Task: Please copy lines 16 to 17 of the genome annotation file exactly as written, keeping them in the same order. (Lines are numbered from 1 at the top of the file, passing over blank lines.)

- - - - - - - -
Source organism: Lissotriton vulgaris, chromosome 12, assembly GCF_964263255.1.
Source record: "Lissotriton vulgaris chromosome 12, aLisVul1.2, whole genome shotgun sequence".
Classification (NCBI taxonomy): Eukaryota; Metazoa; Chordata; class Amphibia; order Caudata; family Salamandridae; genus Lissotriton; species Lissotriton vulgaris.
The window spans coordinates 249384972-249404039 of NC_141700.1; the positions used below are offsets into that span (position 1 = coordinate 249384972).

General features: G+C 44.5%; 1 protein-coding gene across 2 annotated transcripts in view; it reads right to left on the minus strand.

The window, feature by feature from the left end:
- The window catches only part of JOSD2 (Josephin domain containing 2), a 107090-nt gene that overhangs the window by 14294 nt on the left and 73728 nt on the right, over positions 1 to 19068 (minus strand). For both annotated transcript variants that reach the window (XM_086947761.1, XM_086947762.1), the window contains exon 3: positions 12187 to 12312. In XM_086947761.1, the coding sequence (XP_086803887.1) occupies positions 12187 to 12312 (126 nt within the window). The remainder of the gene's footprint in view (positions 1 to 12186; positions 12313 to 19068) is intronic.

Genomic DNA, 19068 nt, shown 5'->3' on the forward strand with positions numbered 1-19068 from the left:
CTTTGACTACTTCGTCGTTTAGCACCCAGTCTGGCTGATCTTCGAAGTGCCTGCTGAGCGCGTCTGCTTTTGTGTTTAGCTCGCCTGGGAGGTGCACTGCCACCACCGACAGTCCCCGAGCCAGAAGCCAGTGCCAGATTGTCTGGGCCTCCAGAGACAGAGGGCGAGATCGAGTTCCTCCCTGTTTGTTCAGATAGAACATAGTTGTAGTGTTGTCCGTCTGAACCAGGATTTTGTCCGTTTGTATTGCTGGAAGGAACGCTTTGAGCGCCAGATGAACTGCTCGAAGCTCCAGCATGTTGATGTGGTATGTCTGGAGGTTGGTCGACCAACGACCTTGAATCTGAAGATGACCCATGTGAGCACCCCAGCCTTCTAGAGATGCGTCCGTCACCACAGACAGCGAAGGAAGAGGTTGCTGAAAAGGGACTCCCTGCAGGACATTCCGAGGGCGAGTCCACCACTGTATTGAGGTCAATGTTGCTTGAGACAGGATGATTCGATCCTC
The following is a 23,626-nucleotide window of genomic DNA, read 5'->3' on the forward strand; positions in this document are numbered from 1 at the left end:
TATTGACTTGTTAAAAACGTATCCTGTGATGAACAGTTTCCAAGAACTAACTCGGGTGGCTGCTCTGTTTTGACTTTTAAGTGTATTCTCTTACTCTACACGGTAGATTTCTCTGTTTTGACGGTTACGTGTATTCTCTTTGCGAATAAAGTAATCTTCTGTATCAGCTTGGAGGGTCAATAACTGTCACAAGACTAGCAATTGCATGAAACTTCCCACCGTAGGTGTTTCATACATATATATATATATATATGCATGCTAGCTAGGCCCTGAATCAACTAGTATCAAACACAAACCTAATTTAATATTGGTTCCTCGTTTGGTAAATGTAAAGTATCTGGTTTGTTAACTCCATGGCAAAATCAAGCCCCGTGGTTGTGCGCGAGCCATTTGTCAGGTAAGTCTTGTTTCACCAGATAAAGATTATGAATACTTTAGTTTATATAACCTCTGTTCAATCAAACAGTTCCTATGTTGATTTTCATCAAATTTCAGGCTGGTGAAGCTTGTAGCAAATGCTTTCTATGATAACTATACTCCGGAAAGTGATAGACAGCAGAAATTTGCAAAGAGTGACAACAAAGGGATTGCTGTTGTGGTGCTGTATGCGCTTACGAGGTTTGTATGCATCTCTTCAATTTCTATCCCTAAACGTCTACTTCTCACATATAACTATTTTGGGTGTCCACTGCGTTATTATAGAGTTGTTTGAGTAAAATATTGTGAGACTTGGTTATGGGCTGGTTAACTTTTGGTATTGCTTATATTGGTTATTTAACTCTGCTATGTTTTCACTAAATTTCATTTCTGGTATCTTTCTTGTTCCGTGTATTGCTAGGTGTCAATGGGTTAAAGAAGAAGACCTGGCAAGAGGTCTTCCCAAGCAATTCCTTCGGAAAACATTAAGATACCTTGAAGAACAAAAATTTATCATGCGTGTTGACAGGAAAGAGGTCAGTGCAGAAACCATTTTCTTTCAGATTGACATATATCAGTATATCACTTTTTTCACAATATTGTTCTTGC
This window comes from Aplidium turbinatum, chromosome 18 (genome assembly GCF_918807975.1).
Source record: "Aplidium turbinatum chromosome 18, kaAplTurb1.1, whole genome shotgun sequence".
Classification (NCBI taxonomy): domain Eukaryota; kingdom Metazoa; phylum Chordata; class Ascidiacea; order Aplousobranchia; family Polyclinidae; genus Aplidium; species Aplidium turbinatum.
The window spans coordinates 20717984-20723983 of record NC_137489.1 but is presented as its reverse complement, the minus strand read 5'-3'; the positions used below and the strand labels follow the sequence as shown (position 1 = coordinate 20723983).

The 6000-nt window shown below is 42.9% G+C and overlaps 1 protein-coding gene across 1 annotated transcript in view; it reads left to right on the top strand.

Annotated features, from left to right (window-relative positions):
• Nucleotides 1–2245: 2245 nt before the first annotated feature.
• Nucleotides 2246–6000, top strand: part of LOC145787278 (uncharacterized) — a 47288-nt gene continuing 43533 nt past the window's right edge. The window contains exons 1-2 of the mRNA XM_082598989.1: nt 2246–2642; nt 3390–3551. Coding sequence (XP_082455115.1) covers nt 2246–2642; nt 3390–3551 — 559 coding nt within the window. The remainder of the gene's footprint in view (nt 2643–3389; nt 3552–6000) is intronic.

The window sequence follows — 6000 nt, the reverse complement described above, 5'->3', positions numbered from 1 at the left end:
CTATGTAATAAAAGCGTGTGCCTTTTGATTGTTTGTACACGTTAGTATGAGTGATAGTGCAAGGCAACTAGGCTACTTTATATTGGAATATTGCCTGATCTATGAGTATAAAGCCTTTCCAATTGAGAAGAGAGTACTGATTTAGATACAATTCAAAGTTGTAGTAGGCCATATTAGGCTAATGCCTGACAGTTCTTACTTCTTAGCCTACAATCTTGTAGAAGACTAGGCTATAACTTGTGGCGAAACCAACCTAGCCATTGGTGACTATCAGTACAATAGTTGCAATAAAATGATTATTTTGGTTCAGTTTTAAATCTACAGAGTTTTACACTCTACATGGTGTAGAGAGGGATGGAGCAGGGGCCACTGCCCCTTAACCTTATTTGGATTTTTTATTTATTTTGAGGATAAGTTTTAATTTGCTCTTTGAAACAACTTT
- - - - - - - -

The 6000-nt window shown below is 42.9% G+C and overlaps 1 protein-coding gene across 1 annotated transcript in view; it reads left to right on the top strand.

Annotated features, from left to right (window-relative positions):